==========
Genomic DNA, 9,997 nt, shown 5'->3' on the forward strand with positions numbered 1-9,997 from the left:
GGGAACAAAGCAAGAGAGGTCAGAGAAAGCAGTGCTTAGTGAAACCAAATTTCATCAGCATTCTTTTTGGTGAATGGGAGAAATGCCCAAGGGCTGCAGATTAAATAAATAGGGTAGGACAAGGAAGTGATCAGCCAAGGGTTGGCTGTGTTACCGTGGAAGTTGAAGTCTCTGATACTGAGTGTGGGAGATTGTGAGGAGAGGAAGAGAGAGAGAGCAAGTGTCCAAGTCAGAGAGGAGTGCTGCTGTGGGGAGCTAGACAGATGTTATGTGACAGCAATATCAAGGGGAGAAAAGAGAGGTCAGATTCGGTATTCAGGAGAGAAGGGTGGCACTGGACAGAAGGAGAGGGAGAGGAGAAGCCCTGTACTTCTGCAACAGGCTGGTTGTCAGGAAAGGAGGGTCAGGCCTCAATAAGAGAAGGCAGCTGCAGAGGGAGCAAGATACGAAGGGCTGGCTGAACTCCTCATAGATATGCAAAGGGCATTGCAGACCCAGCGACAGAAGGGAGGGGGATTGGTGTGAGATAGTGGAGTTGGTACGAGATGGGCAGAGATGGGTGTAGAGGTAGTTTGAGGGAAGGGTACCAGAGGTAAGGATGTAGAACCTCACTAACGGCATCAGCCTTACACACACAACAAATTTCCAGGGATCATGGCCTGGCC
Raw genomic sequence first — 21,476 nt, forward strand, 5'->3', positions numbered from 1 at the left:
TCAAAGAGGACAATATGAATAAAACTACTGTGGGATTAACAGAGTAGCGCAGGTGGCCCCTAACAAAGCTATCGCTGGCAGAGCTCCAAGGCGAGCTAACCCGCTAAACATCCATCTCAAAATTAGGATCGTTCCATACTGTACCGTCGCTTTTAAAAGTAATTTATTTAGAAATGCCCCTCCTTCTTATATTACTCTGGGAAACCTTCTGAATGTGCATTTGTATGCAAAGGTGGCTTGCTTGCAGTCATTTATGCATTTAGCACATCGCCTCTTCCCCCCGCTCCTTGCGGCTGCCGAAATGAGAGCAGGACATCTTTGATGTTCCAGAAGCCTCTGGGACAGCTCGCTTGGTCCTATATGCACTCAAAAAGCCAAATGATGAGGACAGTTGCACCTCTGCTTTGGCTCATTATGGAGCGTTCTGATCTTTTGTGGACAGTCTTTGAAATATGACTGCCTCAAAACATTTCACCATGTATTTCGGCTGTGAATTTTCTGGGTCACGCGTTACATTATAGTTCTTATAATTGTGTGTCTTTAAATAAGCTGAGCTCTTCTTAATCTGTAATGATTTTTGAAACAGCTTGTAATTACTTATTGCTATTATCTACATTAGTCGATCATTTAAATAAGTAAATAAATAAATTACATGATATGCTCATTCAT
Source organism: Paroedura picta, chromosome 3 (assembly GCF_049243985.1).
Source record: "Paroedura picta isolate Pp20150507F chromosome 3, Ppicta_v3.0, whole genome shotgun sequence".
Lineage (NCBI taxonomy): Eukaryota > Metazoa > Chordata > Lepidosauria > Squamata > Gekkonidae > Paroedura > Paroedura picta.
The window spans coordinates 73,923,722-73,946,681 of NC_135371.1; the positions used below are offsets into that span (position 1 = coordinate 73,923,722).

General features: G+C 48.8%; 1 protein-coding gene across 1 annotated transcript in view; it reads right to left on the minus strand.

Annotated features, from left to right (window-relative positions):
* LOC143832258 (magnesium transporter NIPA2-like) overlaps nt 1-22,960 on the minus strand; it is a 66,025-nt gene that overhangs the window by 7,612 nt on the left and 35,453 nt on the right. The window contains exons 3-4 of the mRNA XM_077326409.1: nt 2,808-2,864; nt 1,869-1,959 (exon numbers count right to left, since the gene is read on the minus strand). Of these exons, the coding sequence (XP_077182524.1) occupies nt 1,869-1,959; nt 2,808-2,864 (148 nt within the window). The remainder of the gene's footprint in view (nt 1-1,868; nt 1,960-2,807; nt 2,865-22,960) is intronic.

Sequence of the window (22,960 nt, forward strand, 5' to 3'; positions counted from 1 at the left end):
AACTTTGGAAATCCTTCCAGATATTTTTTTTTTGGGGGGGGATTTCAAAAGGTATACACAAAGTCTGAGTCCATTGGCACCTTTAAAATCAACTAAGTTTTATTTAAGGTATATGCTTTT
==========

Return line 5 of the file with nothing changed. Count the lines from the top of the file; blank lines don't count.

Source organism: Paroedura picta, chromosome 3 (assembly GCF_049243985.1).